- Meet The Blogger – Jeanshorts
- Off-Season Review: Disasters Averted
- Just Who Is Teddy Purcell
- One Flight Up: Bill Scott’s Replacement, Not in a Hurry
- My New Fight – Living With MS
- Just Who Is Nikita Nikitin
- Meet the Blogger – Alan Hull
- Meet the Blogger – Curtis Leblanc
- Just Who Is Mark Fayne
- Two: Where to Find NHL Stats, A Novice’s Guide
Giant Steps: Eakins, Sophomore Coach
- Updated: July 13, 2014
For the first time in a long time, the Oilers are going to have a coach take the team for a second spin. Dallas Eakins will get a chance to re-think his past season, learn from his mistakes and re-deploy a roster subtended by his own continuity and learning. This, in Oilers’ land, is a rare feat of late.
As has been well documented, since Craig MacTavish resigned from the head coaching job with the Oilers after the 2008-09 season, the position has been little more than a lazy susan to a disinterested food consumer. As if without any purpose, Oilers’ management has spun the wheel, stopping it occasionally to pick up a can of mushrooms, or bamboo shoots, only when fate has insisted something, anything, be eaten.
Since the 08-09 season the Oilers have employed five head coaches: MacTavish; Pat Quinn (09-10); Tom Renney (10-12); Ralph Kruger (12-13); and, Dallas Eakins (13-?).
Often, we remark on how the lack of coaching continuity affects the players. “How can you expect anything from Sam Gagner, he’s had 5 different coaches! Five different systems! No wonder he’s all messed up in his own end!” is a common refrain. Without taking away from that line of argument, it is worth noting another benefit of coaching continuity: the coach himself learns and has a chance to improve.
The last time the Oilers had a coach take on a sophomore season, Tom Renney was the coach. Recently, the Renney years have been getting some much deserved revisionist history lessons. See this piece by Jonathan Willis and this one from David Staples.
One of the feathers in Renney’s cap is simply the fact that he benefitted from a year of mistakes and a second in which he could try and correct them.
The Renney Years
Extraskater has recently added the 2010-11 season to their staple of information. This gives us a chance to take a look at both of Renney’s years via the player usage charts extraskater provides. The idea being: usage charts give us a thumbnail sketch as to how a coach is using his players. It gives us insight into time on ice, quality of competition, zone starts and possession stats all in one quick, handy chart.
With the caveat that player usage charts offer only a limited look at coaching, let’s take a look at Renney’s two years as Oilers’ coach and see if we can glean anything about year-over-year learning.
I think we can take away a few interesting nuggets from these charts.
1. In year one, Renney really clustered the quality of competition fairly evenly. With the radical exception of Strudwick and Reddox, the majority of the team is pretty evenly distributed in terms of the competition they face. In year two, you can see a clear diagonal line cutting through all the players from bottom left to top right.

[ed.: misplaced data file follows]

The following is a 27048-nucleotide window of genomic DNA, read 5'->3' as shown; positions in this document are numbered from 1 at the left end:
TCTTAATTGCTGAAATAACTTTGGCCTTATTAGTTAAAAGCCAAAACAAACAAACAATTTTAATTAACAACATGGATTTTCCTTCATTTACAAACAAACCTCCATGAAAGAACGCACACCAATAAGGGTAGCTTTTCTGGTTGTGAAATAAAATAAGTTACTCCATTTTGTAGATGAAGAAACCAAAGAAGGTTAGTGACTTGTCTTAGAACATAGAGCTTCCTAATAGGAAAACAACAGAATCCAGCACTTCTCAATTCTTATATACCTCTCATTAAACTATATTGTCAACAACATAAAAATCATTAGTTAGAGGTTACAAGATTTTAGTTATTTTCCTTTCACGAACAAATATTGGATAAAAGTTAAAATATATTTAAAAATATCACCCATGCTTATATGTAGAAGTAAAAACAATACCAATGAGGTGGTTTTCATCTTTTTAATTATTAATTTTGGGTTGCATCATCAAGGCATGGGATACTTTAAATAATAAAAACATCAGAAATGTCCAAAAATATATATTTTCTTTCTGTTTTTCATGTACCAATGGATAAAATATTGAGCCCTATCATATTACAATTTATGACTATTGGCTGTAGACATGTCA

This reflects a serious strategic change. Renney appears to be trying to give players with tough competition (the kid line of Nugent-Hopkins–Hall–Eberle) a break on the zone starts. And, concomitantly, he’s giving those who are getting easier competition much heavier zone starts.
All in all, it looks like Renney learned the value of manipulating his player usage year-over-year.
2. In year two, Renney looks to be in far greater command of which players (among the forwards) ought to have their zone starts optimized for offence (Eberle, Gagner) and which players can handle tougher zone assignments (Hemsky, Paajarvi). It looks an awful lot like Renney re-thought giving Eberle (as a rookie in 2010-11 no less) and Gagner such hard zone starts, while at the same time he discovered how reliable Hemsky and Paajarvi were in their own end.
3. While Hall played more with Eberle than any other player in the 2010-11 season, the 2011-12 usage chart show how the emergence of center Nugent-Hopkins led rather quickly to the successful formation of the kid-line as optimizable zone start darlings.
4. On the D front, the opposite seems to have taken place compared to the changes witnessed amongst the forward group. Whereas from year one to year two we see the forwards distributed more strategically, the opposite appears to be the case amongst the defensemen.
In year one you can see 3 sets of D-pairings fairly clearly distinguished based on their zone starts: D-zone pairing (Smid, Peckham); Neutral-zone pairing (Gilbert, Vandermeer); and, O-zone pairing (Foster, Strudwick). This is not to say that these were the common pairings throughout the season. Rather, it is to note that Renney deployed his defensemen in 2010-11 with some kind of zone start strategy built around how he perceived the strength of his team.
In year two, however, all the defensemen (Smid, Petry, Gilbert, Whitney, Sutton, Potter, Peckham) are tightly clustered around roughly the same zone start (Potter has a slight push). This looks to me like Renney wasn’t entirely comfortable giving his defensemen specific zone-related roles. It’s hard to say if this represents a regression of his learning, or rather a kind of learned caution on his part.
What to Expect from Eakins
The point of this exercise isn’t to say Eakins will learn this or that, or change his deployment in any given manner. Rather, it is to show how much a coach can change from their first to their second year at the helm of a team.
This quick glance at Renney’s year-over-year usage suggests that coaches can and do learn a lot over the course of a season, followed by an off-season of contemplation. It is highly likely that Eakins will too. We should expect change.